The International Monetary Fund has promised Moscow another $4.5 billion, supposedly to promote market reforms. That’s too bad, since such a promise bolsters the views of those Russians who blame their current financial crisis on their government’s allegedly rigid laissez‐faire reforms. Despite having the illusion of reform, Russia’s financial system today is in a chaotic state that might be called “Potemkin capitalism.” Superficially, the financial system looks market based; however, closer inspection reveals that it remains fundamentally socialist.
Russia’s unsound ruble has suffered high and variable inflation leading to high interest rates. Unlike the dollar, the ruble cannot be legally traded for some purposes without special permission. In particular, Russians cannot lawfully send capital abroad. However, restrictions have not prevented a massive illegal flight of capital, estimated by some sources to exceed $100 billion. The instability of the ruble has prompted Russians to use the dollar despite the government’s efforts to discourage it. Officially, all payments within Russia are supposed to be in rubles — but it is estimated that Russians hold at least $40 billion in U.S. dollar notes.
Another cause of the current crisis is that banks have behaved as agents of the government. The largest banks are not mobilizing savings for productive activities; rather, they are conduits through which the government redistributes public funds to favored firms.
Finally, unlike central banks in the West, which generally only influence overall conditions in credit markets, the Central Bank of Russia directs credits to particular favored firms through the banking system. The selected firms’ ability to obtain credit from the central bank has enabled them to avoid the discipline of profit and loss, so they behave in the same inefficient ways as when the state owned them.
Russia has modified rather than dismantled the centralized control that the Communists established. The shaky finances of the Russian government and the spillover from the Asian currency crisis also precipitated the current financial crisis. The government was unable to repay its accumulated debt from current revenue because it was running substantial budget deficits. Very high interest rates further increased the burden of refinancing its ever‐increasing debt. On August 17, 1998, the central bank gave up supporting the ruble at the then‐current rate of 6.3 per dollar. The devaluation and default in effect bankrupted many of the largest Russian banks.
Although the August financial crisis seems to make Russia’s prospects for economic reform dimmer than ever, the crisis creates a fresh opportunity for change. Fortunately, the necessary institutions already exist in Russia or can be imported. A capitalist monetary system requires a sound currency, yet Russia’s currency crisis stems from the government’s attempt to force Russians to use only rubles. To promote a capitalist monetary system, the government should remove in all transactions the barriers to using dollars or other foreign currencies. Intensifying dollarization of the Russian economy will reduce the demand for rubles. The less people use the ruble, the less ability the Central Bank of Russia will have to finance government spending by printing more rubles. Formerly subsidized businesses will have to stop wasting resources or go out of business.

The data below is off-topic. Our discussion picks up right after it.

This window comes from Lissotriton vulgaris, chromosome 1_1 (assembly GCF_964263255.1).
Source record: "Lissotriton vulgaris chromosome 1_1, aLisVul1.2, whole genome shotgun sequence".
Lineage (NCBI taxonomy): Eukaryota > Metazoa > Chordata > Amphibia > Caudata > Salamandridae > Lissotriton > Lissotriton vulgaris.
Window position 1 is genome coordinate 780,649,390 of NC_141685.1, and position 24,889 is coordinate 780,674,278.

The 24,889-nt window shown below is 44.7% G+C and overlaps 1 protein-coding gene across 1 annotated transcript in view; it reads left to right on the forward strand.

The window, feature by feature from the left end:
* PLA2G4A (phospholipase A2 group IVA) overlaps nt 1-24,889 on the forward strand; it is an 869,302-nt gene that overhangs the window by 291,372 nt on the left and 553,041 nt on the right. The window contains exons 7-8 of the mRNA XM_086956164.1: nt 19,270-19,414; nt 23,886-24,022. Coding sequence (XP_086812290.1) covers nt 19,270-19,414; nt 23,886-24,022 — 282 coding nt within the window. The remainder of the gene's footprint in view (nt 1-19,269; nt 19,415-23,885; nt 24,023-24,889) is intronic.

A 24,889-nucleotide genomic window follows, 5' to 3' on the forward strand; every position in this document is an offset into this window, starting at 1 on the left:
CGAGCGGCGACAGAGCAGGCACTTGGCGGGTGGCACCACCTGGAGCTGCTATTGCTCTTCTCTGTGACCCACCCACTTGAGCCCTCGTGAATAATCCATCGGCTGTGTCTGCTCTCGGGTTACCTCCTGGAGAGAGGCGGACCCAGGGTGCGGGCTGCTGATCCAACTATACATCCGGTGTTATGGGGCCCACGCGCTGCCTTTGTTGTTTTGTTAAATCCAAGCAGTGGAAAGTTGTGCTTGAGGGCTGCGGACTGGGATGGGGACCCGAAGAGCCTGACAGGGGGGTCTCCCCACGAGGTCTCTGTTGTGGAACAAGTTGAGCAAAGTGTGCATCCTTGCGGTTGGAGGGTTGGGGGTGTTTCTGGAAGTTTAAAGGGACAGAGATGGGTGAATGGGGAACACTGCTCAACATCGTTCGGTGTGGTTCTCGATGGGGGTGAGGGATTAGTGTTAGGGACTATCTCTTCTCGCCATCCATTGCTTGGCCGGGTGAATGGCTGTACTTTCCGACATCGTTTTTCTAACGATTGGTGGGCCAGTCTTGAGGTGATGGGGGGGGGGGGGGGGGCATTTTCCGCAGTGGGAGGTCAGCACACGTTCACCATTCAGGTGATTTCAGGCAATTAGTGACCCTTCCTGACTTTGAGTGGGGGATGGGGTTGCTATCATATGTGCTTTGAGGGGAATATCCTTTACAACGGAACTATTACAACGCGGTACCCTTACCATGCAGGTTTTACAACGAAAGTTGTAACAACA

A sound currency needs to be complemented by good banks. Foreign banks, which have the confidence of consumers, can function as genuine gatherers of savings and allocators of investment. To enable them to do so, the Russian government should liberalize its restriction on foreign banks. The Russian financial system is also plagued by an inefficient payments system, which could be improved by the privatization of the central bank’s clearinghouse and the establishment of other clearinghouses.
To acknowledge that Russia is not a good producer of monetary policy need not be shameful or imply a violation of national sovereignty or pride. If the Russian government really wants something to be proud of, let it establish an open monetary system that allows Russians unfettered access not only to the best currencies and the best banks in the world but also to the prosperity that such a system will foster. Other former socialist countries, most notably Estonia, Lithuania and Bulgaria, have already undertaken some of the reforms suggested here and have enjoyed success.
It is grotesque to blame laissez faire for the current financial crisis and for Russia’s wider economic problems since the Soviet Union dissolved. The most effective step that foreign governments and international financial institutions can take is to stop supporting both the Central Bank of Russia and attempts to reform Russian banks from within.